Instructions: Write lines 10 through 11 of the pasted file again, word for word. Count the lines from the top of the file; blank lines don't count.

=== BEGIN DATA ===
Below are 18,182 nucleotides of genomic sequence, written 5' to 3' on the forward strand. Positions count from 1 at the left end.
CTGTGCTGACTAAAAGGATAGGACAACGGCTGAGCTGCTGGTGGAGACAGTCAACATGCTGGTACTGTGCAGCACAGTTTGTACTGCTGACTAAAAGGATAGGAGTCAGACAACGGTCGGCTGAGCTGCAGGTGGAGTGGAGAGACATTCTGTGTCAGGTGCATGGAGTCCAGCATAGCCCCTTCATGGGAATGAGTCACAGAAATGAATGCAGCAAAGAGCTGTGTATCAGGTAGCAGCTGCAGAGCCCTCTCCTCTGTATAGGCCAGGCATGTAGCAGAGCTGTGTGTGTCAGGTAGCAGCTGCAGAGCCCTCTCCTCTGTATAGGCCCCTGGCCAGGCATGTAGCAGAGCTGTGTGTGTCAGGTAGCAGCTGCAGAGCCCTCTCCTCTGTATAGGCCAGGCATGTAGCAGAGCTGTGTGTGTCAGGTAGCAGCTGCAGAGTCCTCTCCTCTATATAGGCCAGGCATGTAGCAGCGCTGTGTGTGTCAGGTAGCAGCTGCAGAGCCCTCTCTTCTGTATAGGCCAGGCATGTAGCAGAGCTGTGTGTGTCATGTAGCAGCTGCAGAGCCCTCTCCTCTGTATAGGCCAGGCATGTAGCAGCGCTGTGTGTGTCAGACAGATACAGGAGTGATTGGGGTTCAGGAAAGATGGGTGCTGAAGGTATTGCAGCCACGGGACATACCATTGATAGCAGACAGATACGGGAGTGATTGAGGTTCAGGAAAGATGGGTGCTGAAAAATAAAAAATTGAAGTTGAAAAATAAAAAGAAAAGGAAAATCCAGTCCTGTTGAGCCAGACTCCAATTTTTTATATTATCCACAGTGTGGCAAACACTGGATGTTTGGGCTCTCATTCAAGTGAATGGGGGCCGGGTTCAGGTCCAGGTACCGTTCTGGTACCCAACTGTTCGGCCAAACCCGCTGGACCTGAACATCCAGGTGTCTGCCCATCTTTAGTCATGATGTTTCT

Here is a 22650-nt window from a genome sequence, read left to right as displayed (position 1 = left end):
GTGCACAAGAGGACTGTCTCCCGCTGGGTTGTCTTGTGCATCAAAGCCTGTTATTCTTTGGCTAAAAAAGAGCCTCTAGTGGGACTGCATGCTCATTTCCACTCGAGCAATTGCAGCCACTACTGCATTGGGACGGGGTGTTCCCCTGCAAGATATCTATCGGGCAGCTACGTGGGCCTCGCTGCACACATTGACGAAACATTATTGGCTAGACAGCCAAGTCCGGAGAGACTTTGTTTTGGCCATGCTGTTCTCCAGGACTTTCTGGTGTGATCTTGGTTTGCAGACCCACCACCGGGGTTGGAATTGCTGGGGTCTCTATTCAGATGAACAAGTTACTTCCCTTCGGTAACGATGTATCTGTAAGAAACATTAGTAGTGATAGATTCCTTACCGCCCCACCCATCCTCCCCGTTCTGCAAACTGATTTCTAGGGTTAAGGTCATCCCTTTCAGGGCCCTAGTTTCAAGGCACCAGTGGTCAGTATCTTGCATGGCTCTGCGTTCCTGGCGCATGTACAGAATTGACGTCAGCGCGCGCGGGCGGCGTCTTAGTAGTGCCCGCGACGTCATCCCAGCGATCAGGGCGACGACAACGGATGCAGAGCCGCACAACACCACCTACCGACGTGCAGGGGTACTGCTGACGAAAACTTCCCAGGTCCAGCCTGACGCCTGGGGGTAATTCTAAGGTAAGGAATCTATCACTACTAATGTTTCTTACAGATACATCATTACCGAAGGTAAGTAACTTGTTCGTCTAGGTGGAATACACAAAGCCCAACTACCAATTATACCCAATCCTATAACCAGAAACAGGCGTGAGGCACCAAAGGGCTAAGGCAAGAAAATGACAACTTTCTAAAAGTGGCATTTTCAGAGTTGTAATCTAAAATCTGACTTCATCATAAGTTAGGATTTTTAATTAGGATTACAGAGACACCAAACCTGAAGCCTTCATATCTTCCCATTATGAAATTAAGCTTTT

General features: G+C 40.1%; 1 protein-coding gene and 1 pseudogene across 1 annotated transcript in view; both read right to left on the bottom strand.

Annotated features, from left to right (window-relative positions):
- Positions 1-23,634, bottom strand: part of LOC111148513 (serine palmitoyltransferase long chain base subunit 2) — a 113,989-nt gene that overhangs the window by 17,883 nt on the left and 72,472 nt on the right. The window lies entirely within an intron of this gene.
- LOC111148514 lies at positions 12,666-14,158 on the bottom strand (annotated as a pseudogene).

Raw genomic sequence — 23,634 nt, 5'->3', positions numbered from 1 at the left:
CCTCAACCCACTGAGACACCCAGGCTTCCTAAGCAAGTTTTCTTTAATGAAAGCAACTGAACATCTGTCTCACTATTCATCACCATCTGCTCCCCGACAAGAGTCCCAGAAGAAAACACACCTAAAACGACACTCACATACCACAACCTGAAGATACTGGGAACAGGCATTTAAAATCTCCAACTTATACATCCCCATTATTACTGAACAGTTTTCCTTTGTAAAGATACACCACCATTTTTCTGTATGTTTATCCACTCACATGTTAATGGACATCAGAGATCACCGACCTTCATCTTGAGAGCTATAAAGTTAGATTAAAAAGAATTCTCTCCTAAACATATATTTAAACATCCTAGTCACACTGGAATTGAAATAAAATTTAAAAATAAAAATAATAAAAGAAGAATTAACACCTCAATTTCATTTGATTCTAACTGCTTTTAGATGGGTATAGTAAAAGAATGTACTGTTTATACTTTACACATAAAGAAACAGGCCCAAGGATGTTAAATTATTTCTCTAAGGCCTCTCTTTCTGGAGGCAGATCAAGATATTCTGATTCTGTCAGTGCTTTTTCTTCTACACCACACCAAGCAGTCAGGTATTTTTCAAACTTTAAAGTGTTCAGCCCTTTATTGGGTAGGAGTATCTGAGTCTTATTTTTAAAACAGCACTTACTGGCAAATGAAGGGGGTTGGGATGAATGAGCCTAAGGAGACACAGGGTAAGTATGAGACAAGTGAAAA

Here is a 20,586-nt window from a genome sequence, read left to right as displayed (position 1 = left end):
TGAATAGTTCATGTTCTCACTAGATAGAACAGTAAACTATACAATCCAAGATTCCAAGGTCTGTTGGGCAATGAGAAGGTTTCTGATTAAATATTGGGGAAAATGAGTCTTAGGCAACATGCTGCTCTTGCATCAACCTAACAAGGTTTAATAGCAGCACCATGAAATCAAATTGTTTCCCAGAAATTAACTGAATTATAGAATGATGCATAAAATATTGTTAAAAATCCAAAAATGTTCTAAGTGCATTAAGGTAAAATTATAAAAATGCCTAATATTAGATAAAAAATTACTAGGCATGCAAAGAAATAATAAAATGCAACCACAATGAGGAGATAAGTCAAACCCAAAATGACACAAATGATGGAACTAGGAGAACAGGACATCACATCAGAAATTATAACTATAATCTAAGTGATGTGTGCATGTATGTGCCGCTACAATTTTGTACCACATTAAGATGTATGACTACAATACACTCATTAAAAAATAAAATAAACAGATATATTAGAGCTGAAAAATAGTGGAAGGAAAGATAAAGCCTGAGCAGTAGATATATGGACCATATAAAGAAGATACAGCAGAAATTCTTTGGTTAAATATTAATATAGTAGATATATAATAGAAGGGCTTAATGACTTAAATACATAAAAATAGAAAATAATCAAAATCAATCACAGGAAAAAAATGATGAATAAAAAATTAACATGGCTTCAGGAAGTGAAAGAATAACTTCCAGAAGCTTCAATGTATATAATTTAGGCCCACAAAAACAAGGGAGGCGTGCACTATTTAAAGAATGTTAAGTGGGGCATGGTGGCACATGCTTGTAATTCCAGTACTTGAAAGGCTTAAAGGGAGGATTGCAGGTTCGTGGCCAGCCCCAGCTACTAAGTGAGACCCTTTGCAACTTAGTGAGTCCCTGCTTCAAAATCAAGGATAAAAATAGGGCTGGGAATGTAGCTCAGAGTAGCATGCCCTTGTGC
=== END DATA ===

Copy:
CCTCAACCCACTGAGACACCCAGGCTTCCTAAGCAAGTTTTCTTTAATGAAAGCAACTGAACATCTGTCTCACTATTCATCACCATCTGCTCCCCGACAAGAGTCCCAGAAGAAAACACACCTAAAACGACACTCACATACCACAACCTGAAGATACTGGGAACAGGCATTTAAAATCTCCAACTTATACATCCCCATTATTACTGAACAGTTTTCCTTTGTAAAGATACACCACCATTTTTCTGTATGTTTATCCACTCACATGTTAATGGACATCAGAGATCACCGACCTTCATCTTGAGAGCTATAAAGTTAGATTAAAAAGAATTCTCTCCTAAACATATATTTAAACATCCTAGTCACACTGGAATTGAAATAAAATTTAAAAATAAAAATAATAAAAGAAGAATTAACACCTCAATTTCATTTGATTCTAACTGCTTTTAGATGGGTATAGTAAAAGAATGTACTGTTTATACTTTACACATAAAGAAACAGGCCCAAGGATGTTAAATTATTTCTCTAAGGCCTCTCTTTCTGGAGGCAGATCAAGATATTCTGATTCTGTCAGTGCTTTTTCTTCTACACCACACCAAGCAGTCAGGTATTTTTCAAACTTTAAAGTGTTCAGCCCTTTATTGGGTAGGAGTATCTGAGTCTTATTTTTAAAACAGCACTTACTGGCAAATGAAGGGGGTTGGGATGAATGAGCCTAAGGAGACACAGGGTAAGTATGAGACAAGTGAAAA

Here is a 20,586-nt window from a genome sequence, read left to right as displayed (position 1 = left end):